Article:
Friday, November 12, 2010

How Do You Stop A Child With Aspergers From Stealing?

Yes - this is an actual question to which I do not posses an answer. Ever since Iraq was old enough to "get into stuff," she has been doing just that. Getting in to other people's stuff, often reorganizing it or even relocating it to some hiding place in her room.

I do not use the term lightly when I say we have tried everything we know to get her to stop. You can see a very early story about Iraq getting into "stuff" here. (Please note, this story was written about 3.5 years ago and discusses just one of the incorrect diagnoses we received on our quest to understand our beautiful little Iraq).

Now that she is 7, Iraq has become capable of getting into a much wider variety of "stuff." My makeup now resides in a mini-safe that requires a well-hidden key to access, and my husband's firearms are in a locked steel gun safe (hey - we're Republicans and we used to live in Texas... of course we have guns. It's like some sort of unspoken law). Needless to say, I don't wear makeup often because its such a pain in its current incarcerated state.

Basically we do what we can to safeguard our "stuff" against our adorable little clepto - - but there is only so much we can do. We can't lock up everything we own.

And so it is all that stuff that is not under lock and key that tends to mysteriously vanish, only to reappear deep in the toe of a fuzzy, pink slipper or inside the pillow case of a pillow strategically placed under a bed. The Skink's stuffed animals are relocated, Broadway's highlighter markers go missing and my contact lens case grows legs and walks out of the bathroom.

In hopes of ending this behavior we have tried:
Explaining why stealing is wrong
Taking away one of Iraq's favorite toys
Taking away all of Iraq's favorite toys
Taking away television priveliges
Sending Iraq to bed early
Letting The Skink take one of Iraq's toys
Explaining that grown-ups that steal end up in jail
Time outs
Not allowing Iraq to go to the park/swimming/other favored activities
Other creative punishments...

All to no avail.

Just this week Iraq's teacher sent a note home expressing concern that many of Iraq's classmates have items go missing only for them to turn up in Iraq's desk. She said she had tried a variety of things, but the behavior continues (go figure!).We have been extraordinarily lucky to have the most wonderful teacher this year for Iraq. She has studied autism/Aspergers and is working with us to create the best possible learning environment for Iraq.  Needless to say, I had to write a long note to Iraq's teacher explaining that we did not have anything really helpful to offer.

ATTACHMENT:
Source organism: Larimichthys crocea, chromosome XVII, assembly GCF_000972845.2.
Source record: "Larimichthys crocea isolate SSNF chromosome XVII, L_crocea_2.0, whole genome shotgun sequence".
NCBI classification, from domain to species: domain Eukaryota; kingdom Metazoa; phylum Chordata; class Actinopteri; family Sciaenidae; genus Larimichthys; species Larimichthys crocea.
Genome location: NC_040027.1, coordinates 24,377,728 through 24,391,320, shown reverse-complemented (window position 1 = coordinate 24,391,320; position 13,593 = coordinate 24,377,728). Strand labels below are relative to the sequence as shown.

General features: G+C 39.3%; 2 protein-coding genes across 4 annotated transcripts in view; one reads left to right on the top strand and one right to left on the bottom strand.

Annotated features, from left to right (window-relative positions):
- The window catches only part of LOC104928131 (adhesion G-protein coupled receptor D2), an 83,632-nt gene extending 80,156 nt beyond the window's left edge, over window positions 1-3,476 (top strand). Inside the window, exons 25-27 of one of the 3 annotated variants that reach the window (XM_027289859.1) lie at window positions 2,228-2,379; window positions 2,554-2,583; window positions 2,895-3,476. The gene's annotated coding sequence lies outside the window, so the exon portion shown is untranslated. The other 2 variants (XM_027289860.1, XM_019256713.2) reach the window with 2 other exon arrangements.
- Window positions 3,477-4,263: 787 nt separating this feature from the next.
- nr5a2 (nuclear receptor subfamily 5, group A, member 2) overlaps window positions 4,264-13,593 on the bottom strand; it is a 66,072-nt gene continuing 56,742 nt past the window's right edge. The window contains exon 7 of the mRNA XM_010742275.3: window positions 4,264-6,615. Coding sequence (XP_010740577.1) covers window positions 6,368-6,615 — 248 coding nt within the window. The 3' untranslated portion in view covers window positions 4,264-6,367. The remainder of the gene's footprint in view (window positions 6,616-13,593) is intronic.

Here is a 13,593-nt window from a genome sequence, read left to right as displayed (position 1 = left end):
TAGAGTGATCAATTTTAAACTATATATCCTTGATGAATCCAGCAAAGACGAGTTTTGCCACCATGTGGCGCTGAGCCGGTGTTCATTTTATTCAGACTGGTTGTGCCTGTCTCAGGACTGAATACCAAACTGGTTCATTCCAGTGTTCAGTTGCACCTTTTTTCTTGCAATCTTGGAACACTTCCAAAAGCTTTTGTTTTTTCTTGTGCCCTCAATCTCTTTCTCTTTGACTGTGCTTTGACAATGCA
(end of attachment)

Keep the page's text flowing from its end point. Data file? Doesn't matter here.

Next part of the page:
Ya know - here in the US there is a television show called SuperNanny where a highly-experienced nanny goes into a household with some out-of-control children and teaches their parents how to be better parents. I'd like to see SuperNanny last one day in our house!

In retrospect, to those of us dealing with an autism spectrum issue on a daily basis, that show seems awfully trite. I can attest to the fact that SuperNanny's techniques work well with neuro-typical children. They worked great with my ADHD Broadway when he was little. With autism? Not so much! "Time Out" can last an entire day if a parent patiently puts the child back in the time-out spot every time the child leaves before the time is up, or puts the child back in time out if the same naughty behavior is witnessed again (usually almost immediately following release from time-out). Simply put, the things that work for neuro-typical children to thwart undesirable behavior DON'T WORK for many kids with Asperger's. It has become my daily goal to find ever more creative ways to try to control Iraq's behavior, only to add to the list of "things that don't work." It almost seems nuts to keep trying... yet... I do.

So last night when we discovered that Iraq had (once again) pillaged mom and dad's bedroom, I "relocated" the large Dora house from Iraq's room into The Skink's room in an attempt to show Iraq how it feels to have one's belongings taken and played with by someone else. Iraq never plays with the Dora house, but she is obsessively possessive over "her stuff" for the most part. The Dora house has its own spot in Iraq's room, and taking things from their spot is a big no-no!